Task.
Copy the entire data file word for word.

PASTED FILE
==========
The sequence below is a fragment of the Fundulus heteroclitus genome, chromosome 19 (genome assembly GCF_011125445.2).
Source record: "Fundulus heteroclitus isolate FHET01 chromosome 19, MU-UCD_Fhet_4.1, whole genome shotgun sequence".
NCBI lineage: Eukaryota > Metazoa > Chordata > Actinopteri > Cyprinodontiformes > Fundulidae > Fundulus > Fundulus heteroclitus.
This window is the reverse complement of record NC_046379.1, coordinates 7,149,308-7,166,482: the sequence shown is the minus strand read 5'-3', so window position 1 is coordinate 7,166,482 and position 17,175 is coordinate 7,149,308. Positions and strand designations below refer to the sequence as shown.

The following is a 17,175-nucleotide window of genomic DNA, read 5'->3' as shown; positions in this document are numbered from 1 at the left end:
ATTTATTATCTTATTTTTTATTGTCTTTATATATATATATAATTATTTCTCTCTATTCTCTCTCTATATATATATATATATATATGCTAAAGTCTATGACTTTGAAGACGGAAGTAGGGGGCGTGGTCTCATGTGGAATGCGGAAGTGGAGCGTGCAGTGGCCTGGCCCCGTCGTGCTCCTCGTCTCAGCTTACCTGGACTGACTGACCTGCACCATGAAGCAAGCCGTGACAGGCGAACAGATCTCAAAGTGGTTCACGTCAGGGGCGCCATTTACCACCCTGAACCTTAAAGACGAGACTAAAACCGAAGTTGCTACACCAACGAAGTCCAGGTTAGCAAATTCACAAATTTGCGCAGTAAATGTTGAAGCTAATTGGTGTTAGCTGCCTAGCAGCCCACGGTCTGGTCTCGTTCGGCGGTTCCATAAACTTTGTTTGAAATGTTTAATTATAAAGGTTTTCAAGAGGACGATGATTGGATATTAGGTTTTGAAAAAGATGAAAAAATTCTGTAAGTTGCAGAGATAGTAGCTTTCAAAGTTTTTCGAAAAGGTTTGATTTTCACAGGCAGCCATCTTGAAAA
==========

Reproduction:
The sequence below is a fragment of the Fundulus heteroclitus genome, chromosome 19 (genome assembly GCF_011125445.2).
Source record: "Fundulus heteroclitus isolate FHET01 chromosome 19, MU-UCD_Fhet_4.1, whole genome shotgun sequence".
NCBI lineage: Eukaryota > Metazoa > Chordata > Actinopteri > Cyprinodontiformes > Fundulidae > Fundulus > Fundulus heteroclitus.
This window is the reverse complement of record NC_046379.1, coordinates 7,149,308-7,166,482: the sequence shown is the minus strand read 5'-3', so window position 1 is coordinate 7,166,482 and position 17,175 is coordinate 7,149,308. Positions and strand designations below refer to the sequence as shown.

The following is a 17,175-nucleotide window of genomic DNA, read 5'->3' as shown; positions in this document are numbered from 1 at the left end:
ATTTATTATCTTATTTTTTATTGTCTTTATATATATATATAATTATTTCTCTCTATTCTCTCTCTATATATATATATATATATATGCTAAAGTCTATGACTTTGAAGACGGAAGTAGGGGGCGTGGTCTCATGTGGAATGCGGAAGTGGAGCGTGCAGTGGCCTGGCCCCGTCGTGCTCCTCGTCTCAGCTTACCTGGACTGACTGACCTGCACCATGAAGCAAGCCGTGACAGGCGAACAGATCTCAAAGTGGTTCACGTCAGGGGCGCCATTTACCACCCTGAACCTTAAAGACGAGACTAAAACCGAAGTTGCTACACCAACGAAGTCCAGGTTAGCAAATTCACAAATTTGCGCAGTAAATGTTGAAGCTAATTGGTGTTAGCTGCCTAGCAGCCCACGGTCTGGTCTCGTTCGGCGGTTCCATAAACTTTGTTTGAAATGTTTAATTATAAAGGTTTTCAAGAGGACGATGATTGGATATTAGGTTTTGAAAAAGATGAAAAAATTCTGTAAGTTGCAGAGATAGTAGCTTTCAAAGTTTTTCGAAAAGGTTTGATTTTCACAGGCAGCCATCTTGAAAA